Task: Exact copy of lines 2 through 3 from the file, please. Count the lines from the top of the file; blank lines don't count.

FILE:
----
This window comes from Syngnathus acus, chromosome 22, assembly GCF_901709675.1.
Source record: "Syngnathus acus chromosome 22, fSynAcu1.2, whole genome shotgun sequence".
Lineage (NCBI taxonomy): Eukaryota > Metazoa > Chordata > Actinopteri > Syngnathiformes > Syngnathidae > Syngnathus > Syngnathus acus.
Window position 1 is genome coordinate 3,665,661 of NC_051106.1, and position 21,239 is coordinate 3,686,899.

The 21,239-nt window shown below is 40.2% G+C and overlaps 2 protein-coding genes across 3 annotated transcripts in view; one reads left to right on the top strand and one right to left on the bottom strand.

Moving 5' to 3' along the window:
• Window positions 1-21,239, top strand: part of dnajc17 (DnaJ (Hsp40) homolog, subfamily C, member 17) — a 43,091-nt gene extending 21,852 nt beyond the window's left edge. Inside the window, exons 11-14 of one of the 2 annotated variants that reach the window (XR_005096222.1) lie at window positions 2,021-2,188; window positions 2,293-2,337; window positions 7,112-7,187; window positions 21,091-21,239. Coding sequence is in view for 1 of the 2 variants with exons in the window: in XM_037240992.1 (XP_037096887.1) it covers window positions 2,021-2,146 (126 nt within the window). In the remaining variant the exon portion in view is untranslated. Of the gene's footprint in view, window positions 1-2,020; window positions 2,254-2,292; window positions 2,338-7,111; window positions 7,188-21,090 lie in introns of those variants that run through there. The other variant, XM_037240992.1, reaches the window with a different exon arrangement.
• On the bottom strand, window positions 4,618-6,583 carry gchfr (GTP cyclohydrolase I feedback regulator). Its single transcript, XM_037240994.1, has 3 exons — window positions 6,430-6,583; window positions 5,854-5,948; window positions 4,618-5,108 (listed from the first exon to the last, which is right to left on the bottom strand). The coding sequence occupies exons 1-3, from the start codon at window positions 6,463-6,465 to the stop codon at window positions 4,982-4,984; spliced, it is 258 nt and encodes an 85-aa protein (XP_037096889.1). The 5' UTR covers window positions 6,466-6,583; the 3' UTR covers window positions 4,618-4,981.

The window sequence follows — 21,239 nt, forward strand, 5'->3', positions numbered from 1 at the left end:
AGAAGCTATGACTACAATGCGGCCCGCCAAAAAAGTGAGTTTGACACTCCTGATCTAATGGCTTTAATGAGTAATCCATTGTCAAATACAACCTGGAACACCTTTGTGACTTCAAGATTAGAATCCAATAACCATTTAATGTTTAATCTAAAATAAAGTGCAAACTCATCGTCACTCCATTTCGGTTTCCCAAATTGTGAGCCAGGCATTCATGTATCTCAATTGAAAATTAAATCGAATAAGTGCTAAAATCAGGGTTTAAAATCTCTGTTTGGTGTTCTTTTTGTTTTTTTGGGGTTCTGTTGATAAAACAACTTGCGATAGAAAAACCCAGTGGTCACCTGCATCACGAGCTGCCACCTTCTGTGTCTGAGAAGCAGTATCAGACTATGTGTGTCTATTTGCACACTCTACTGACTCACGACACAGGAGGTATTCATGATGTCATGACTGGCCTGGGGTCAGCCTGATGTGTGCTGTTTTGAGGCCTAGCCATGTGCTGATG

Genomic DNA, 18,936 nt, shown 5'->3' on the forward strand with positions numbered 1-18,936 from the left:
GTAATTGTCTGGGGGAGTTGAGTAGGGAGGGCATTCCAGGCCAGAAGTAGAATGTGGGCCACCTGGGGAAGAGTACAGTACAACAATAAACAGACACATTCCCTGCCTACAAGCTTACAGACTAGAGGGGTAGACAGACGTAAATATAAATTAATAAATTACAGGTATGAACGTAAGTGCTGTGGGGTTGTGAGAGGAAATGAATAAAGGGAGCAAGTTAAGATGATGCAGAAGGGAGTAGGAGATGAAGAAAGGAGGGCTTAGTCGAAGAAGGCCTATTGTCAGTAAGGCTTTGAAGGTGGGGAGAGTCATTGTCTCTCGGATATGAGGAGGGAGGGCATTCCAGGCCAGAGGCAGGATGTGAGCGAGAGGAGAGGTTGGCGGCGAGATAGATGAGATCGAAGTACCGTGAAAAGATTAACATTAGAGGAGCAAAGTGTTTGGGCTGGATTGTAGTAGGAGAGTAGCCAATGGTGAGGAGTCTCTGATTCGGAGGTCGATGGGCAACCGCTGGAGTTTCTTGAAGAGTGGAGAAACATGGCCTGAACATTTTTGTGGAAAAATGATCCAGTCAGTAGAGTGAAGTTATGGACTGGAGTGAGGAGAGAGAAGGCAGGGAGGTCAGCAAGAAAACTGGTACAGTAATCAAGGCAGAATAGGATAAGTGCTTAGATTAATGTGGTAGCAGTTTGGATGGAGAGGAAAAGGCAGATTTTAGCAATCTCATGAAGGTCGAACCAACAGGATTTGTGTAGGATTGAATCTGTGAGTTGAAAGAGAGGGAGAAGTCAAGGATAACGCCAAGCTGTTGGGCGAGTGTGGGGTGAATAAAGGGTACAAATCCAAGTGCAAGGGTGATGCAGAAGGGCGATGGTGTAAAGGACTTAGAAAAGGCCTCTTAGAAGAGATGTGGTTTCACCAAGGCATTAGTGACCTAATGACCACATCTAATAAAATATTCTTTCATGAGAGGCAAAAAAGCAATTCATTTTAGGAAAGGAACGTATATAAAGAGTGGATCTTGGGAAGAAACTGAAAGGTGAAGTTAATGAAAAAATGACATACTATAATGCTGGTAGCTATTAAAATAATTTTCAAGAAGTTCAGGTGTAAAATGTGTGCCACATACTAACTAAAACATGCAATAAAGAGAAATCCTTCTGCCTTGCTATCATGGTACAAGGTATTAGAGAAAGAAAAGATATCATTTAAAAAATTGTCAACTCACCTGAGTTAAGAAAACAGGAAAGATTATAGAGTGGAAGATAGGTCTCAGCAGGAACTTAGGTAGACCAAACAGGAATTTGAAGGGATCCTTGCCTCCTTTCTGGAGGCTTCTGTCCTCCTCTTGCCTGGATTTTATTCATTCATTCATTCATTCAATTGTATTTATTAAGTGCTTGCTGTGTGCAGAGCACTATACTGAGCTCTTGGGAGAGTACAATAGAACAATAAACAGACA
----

Source record: "Syngnathus acus chromosome 22, fSynAcu1.2, whole genome shotgun sequence".
Lineage (NCBI taxonomy): Eukaryota > Metazoa > Chordata > Actinopteri > Syngnathiformes > Syngnathidae > Syngnathus > Syngnathus acus.